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South Dakota 13th Most Religious State; Piety Brings Good Vibes (But No Oil)

Last updated on 2012.12.20

Prairie atheists, take heart! South Dakota is not the most religious state in the nation. Gallup finds that we rank just 13th:

Gallup Religiosity by State 2011

Maybe being only 13th is why South Dakota hasn't struck oil yet: 55% of us just aren't praying hard enough. Texas may be getting a petro-piety boost, but we out-Jesus North Dakota, Wyoming, and Palin-Land, and they're reaping/ripping all sorts of wealth from the Earth. Hmmm....

Gallup Religiosity by State 2011 - map The above map doesn't capture all of the granularity, but it reminds us that, at 13th, South Dakota is the most religious state outside of the Bible Belt and the great Mormon Promised Land. And not that I want to impose a religious test on any candidate, but some of my Republican friends might find it interesting to note that Mitt Romney got his university education at Brigham Young in Utah, one of the most religious states, and at Harvard in Massachusetts, one of the least religious states. He chose to live in Massachusetts. Maybe he saw Massachusetts as an opportunity for more missonary work?

Gallup defines its categories thus:

  1. very religious: "religion is an important part of their daily life and... they attend religious services every week or almost every week";
  2. nonreligious: "religion is not an important part of their daily life and... they seldom or never attend religious services";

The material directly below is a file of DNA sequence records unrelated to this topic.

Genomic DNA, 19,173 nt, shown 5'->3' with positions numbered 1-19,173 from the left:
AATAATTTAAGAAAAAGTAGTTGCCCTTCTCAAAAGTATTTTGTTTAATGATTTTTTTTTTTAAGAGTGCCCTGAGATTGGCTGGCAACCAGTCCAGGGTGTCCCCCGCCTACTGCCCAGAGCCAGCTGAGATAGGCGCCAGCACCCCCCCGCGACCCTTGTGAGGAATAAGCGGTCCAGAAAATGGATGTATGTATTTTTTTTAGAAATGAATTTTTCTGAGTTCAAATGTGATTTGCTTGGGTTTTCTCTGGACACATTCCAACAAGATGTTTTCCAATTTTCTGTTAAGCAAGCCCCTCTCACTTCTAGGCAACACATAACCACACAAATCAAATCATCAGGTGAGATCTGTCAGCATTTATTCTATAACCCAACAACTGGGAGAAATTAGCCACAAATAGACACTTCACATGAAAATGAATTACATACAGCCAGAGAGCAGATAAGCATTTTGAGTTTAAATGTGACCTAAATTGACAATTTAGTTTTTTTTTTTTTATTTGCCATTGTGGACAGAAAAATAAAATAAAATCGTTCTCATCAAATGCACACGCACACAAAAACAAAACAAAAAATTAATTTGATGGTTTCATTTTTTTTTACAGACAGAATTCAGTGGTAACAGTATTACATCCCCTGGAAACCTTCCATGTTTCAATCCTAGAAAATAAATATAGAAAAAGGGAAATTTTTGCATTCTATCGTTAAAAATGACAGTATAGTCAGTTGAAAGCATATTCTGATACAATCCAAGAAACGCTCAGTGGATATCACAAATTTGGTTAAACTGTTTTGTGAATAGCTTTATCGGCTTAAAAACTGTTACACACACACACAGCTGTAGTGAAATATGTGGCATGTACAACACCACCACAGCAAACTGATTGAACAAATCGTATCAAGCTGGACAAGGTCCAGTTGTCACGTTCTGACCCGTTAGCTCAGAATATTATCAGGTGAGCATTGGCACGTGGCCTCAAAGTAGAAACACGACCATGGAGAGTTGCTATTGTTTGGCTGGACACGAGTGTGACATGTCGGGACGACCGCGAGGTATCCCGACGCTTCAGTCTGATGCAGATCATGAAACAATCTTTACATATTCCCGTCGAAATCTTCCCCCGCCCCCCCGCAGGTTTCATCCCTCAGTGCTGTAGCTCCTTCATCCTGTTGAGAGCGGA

3. moderately religious: the squishy middle, either calling religion important but not going to church regularly or occupying a pew while not considering religion important (why? why?).

Other Gallup data suggest that South Dakota's not-very-religious majority should get more religion if they know what's good for them. The most frequent churchgoers experience 18% fewer negative emotions and 9% more positive vibes each day than non-pew-fillers. The very religious tend to beat us non-believers on every aspect of the Gallup Well-Being Index except for physical health (Trying to catch me on your bike? You really don't have a prayer!).

Interestingly, the "moderately religious" fall below both the very religious and non-religious on the Well-Being Index. Riding the fence must give saddlesores....

All of these well-being stats are generalizations, not guarantees. You can find joyful secularists and depressed pew-sitters. Contrary to the belief of some nameless colleagues across the aisle, I find great pleasure and satisfaction in my teaching, my writing, my outdoor adventures, and my family. And if you're looking purely for practical effects, I suspect a good breakfast can do as much for your well-being as that weekly trip to church... and you can do breakfast in your PJs.


  1. Stan Gibilisco 2012.04.01

    A good breakfast, a good swim, a Diet Mountain Dew, a good lunch, a good nap, and a whole lot of good work (or effort, at least) throughout the day and night ... civility to my fellow humans ... all of these things combine to make a pretty good religion for me.